How high can gas prices go? - FOX 10 News | fox10phoenix.com

How high can gas prices go?

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In California, average statewide gas prices jumped 16 cents over the weekend, making it most expensive fuel in the nation.

In Arizona, gas prices are up 2.5 cents from last week.

What's driving the cost so high and could it happen in Arizona?

"We're fairly insulated from the price spikes California is experiencing and that's because we receive fuel from two different sources. We do receive about half our fuel from California, that comes in through the west line, and the rest comes in from the east," said Michelle Donati from AAA Arizona.

Video: FOX 10's Diane Ryan has more.


LOS ANGELES (AP) -- The statewide average price for a gallon of regular gasoline in California rose to an all-time high Monday, the third record-setting day in a row that is prompting calls for a federal investigation into the price spike.

The average price in the state hit $4.668, according to AAA. Sen. Dianne Feinstein, D-Calif., called on the Federal Trade Commission to investigate, saying residents need to be protected from "malicious trading schemes."

Spokesmen for the FTC in Washington didn't immediately return calls seeking comment.

Feinstein in her letter Sunday asked the FTC to determine if the price spike was caused by illegal manipulation of the market and to start monitoring the market for fraud, manipulation, or other malicious trading practices.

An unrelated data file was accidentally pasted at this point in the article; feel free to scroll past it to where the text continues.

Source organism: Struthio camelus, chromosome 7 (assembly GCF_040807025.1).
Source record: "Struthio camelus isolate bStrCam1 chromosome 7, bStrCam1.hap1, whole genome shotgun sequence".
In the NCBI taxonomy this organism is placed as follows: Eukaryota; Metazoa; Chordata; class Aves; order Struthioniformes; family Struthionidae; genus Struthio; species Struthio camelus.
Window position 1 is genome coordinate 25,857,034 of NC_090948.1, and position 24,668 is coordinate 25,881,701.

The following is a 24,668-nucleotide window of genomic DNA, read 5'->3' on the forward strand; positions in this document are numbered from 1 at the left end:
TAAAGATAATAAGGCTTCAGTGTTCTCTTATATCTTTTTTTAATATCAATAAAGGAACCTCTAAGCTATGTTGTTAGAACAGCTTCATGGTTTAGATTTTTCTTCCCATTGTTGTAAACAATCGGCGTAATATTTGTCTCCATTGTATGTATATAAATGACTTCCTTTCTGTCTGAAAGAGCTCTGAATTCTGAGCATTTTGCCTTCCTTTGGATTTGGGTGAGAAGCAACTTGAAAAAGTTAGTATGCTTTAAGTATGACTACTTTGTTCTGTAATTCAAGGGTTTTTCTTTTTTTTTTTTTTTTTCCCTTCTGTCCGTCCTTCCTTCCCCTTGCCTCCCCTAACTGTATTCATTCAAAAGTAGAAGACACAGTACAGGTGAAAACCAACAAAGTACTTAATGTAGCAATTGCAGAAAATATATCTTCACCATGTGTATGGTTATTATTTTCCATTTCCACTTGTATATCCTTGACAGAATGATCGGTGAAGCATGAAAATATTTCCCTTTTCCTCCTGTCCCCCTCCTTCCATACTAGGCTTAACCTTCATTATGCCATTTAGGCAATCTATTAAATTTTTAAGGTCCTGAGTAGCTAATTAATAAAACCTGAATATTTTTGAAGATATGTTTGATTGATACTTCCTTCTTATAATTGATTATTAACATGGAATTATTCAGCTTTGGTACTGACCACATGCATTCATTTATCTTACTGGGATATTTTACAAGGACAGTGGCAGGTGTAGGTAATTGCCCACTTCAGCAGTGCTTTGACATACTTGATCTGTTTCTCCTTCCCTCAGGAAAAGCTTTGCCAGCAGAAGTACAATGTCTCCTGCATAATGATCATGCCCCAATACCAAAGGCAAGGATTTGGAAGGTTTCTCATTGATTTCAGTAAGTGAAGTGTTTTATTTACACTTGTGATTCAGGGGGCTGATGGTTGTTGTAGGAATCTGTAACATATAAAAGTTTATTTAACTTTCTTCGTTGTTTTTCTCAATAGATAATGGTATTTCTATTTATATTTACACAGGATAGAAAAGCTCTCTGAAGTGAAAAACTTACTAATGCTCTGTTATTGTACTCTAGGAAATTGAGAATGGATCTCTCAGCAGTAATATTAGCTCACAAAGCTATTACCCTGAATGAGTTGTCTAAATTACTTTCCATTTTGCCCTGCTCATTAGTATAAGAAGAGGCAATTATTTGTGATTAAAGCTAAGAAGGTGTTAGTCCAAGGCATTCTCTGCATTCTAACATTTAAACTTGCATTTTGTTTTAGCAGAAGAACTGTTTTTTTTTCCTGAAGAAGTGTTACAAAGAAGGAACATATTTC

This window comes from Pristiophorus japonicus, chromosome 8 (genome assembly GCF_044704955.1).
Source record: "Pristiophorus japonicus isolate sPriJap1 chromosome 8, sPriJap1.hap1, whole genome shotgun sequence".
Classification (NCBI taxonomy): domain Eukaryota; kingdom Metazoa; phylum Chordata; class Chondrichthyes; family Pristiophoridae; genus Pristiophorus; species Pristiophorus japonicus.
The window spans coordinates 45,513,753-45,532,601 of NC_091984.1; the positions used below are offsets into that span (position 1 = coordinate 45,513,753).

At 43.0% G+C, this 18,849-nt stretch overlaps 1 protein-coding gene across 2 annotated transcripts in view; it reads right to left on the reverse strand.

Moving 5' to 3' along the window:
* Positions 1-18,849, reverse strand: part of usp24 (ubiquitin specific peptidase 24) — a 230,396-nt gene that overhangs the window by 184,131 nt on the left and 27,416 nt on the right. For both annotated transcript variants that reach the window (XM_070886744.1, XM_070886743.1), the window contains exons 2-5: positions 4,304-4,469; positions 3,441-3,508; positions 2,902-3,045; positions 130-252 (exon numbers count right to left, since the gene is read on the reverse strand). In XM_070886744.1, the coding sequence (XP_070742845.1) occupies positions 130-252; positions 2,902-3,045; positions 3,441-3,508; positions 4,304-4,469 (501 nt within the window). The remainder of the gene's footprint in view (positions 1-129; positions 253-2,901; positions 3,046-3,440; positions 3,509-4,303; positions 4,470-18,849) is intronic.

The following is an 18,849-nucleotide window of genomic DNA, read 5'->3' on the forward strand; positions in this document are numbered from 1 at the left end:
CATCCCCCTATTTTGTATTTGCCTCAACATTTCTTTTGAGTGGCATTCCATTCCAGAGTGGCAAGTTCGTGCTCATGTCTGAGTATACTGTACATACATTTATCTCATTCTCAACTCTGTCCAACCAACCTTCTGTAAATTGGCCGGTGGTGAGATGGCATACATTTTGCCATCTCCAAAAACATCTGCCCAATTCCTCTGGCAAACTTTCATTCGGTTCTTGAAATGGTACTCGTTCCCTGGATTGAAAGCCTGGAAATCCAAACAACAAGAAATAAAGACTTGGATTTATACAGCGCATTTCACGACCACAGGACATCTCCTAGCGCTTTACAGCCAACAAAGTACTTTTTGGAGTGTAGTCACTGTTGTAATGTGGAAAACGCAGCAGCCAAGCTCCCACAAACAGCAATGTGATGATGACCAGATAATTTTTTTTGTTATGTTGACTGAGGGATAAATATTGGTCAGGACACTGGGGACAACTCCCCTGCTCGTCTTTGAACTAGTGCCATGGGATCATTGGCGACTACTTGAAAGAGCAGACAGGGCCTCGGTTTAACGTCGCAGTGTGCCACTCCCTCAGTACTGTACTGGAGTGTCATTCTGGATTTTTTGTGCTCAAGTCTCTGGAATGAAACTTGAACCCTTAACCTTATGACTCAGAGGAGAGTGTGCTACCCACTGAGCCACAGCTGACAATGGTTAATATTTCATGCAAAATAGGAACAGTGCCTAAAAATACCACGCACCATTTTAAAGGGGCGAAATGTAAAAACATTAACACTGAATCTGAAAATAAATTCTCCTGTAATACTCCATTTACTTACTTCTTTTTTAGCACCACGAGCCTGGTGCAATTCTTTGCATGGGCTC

"Publically available data appears to confirm that market fundamentals are not to blame for rising gas prices in California," she wrote.

Despite a pipeline and refinery shutdown, she said, state data shows gas production last week was "almost as high as a year ago, and stockpiles of gasoline and blending components combined were equal to this time last year," she said.

In some locations, fuming motorists paid $5 or more per gallon while station owners had to shut down pumps in others.

A station in Long Beach south of Los Angeles had California's priciest gas at $6.65 for a gallon of regular, according to GasBuddy.com. Meanwhile, customers at an outlet in San Pablo north of Oakland paid just $3.49, the lowest.

The dramatic surge came after a power outage at a Southern California refinery that reduced supply in an already fragile and volatile market, analysts said. The refinery came back online Friday.

Prices were expected to stabilize in the coming days. Patrick DeHaan, senior petroleum analyst at GasBuddy.com, predicted the average price could peak as high as $4.85 before coming back down.

Gov. Jerry Brown on Sunday ordered state smog regulators to allow winter-blend gasoline to be sold in California earlier than usual to bring down prices.

Winter-blend gas typically isn't sold until after October 31. Few refineries outside the state are currently making summer-blend gas, putting the pressure on already-taxed California manufacturers.

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Business Writer Marcy Gordon in Washington contributed to this report.

© 2012 The Associated Press. All rights reserved. This material may not be published, broadcast, rewritten or redistributed.

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